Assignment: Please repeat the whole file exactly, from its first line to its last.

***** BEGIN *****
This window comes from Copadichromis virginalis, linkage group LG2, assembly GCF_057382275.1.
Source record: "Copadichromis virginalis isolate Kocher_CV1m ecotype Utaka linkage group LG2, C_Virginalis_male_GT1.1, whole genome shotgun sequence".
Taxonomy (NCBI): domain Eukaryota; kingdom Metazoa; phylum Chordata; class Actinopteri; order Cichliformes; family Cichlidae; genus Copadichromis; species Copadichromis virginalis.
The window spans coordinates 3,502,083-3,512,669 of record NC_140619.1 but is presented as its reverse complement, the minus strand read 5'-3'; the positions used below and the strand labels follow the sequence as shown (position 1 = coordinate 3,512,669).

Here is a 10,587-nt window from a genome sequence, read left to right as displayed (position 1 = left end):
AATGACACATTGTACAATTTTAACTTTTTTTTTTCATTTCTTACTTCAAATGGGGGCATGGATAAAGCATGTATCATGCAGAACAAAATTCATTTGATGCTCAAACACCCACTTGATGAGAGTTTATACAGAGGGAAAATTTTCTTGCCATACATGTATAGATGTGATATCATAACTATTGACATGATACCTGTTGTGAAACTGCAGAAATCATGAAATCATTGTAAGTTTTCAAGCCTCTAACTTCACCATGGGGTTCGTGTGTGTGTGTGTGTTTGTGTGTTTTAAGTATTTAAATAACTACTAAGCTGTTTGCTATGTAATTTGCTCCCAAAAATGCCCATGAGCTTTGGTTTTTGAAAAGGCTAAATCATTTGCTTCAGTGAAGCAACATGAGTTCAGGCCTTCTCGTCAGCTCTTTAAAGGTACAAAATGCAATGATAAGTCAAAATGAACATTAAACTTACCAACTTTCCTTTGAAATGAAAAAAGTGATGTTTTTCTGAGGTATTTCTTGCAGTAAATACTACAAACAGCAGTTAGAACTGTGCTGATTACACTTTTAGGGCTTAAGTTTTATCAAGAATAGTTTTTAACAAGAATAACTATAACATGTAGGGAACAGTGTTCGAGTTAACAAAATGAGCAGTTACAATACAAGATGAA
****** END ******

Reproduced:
This window comes from Copadichromis virginalis, linkage group LG2, assembly GCF_057382275.1.
Source record: "Copadichromis virginalis isolate Kocher_CV1m ecotype Utaka linkage group LG2, C_Virginalis_male_GT1.1, whole genome shotgun sequence".
Taxonomy (NCBI): domain Eukaryota; kingdom Metazoa; phylum Chordata; class Actinopteri; order Cichliformes; family Cichlidae; genus Copadichromis; species Copadichromis virginalis.
The window spans coordinates 3,502,083-3,512,669 of record NC_140619.1 but is presented as its reverse complement, the minus strand read 5'-3'; the positions used below and the strand labels follow the sequence as shown (position 1 = coordinate 3,512,669).

Here is a 10,587-nt window from a genome sequence, read left to right as displayed (position 1 = left end):
AATGACACATTGTACAATTTTAACTTTTTTTTTTCATTTCTTACTTCAAATGGGGGCATGGATAAAGCATGTATCATGCAGAACAAAATTCATTTGATGCTCAAACACCCACTTGATGAGAGTTTATACAGAGGGAAAATTTTCTTGCCATACATGTATAGATGTGATATCATAACTATTGACATGATACCTGTTGTGAAACTGCAGAAATCATGAAATCATTGTAAGTTTTCAAGCCTCTAACTTCACCATGGGGTTCGTGTGTGTGTGTGTGTTTGTGTGTTTTAAGTATTTAAATAACTACTAAGCTGTTTGCTATGTAATTTGCTCCCAAAAATGCCCATGAGCTTTGGTTTTTGAAAAGGCTAAATCATTTGCTTCAGTGAAGCAACATGAGTTCAGGCCTTCTCGTCAGCTCTTTAAAGGTACAAAATGCAATGATAAGTCAAAATGAACATTAAACTTACCAACTTTCCTTTGAAATGAAAAAAGTGATGTTTTTCTGAGGTATTTCTTGCAGTAAATACTACAAACAGCAGTTAGAACTGTGCTGATTACACTTTTAGGGCTTAAGTTTTATCAAGAATAGTTTTTAACAAGAATAACTATAACATGTAGGGAACAGTGTTCGAGTTAACAAAATGAGCAGTTACAATACAAGATGAA